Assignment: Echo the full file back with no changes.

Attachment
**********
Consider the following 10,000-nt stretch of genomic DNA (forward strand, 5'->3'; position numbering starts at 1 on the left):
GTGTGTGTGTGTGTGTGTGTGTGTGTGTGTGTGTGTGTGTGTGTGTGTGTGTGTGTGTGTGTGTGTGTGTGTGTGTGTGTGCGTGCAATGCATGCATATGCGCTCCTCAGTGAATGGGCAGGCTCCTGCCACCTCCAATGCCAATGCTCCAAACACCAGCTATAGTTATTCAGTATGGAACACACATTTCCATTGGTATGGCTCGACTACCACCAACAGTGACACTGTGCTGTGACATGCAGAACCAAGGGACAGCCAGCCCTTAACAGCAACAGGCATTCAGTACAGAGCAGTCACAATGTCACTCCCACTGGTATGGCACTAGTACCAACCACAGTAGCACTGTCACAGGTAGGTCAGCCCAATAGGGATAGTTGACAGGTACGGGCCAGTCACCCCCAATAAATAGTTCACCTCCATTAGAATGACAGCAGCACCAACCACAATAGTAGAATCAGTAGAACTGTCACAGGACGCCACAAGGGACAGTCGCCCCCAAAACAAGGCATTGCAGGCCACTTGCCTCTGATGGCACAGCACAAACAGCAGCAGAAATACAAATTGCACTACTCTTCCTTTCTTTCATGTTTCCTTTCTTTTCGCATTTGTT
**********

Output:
Consider the following 10,000-nt stretch of genomic DNA (forward strand, 5'->3'; position numbering starts at 1 on the left):
GTGTGTGTGTGTGTGTGTGTGTGTGTGTGTGTGTGTGTGTGTGTGTGTGTGTGTGTGTGTGTGTGTGTGTGTGTGTGTGTGCGTGCAATGCATGCATATGCGCTCCTCAGTGAATGGGCAGGCTCCTGCCACCTCCAATGCCAATGCTCCAAACACCAGCTATAGTTATTCAGTATGGAACACACATTTCCATTGGTATGGCTCGACTACCACCAACAGTGACACTGTGCTGTGACATGCAGAACCAAGGGACAGCCAGCCCTTAACAGCAACAGGCATTCAGTACAGAGCAGTCACAATGTCACTCCCACTGGTATGGCACTAGTACCAACCACAGTAGCACTGTCACAGGTAGGTCAGCCCAATAGGGATAGTTGACAGGTACGGGCCAGTCACCCCCAATAAATAGTTCACCTCCATTAGAATGACAGCAGCACCAACCACAATAGTAGAATCAGTAGAACTGTCACAGGACGCCACAAGGGACAGTCGCCCCCAAAACAAGGCATTGCAGGCCACTTGCCTCTGATGGCACAGCACAAACAGCAGCAGAAATACAAATTGCACTACTCTTCCTTTCTTTCATGTTTCCTTTCTTTTCGCATTTGTT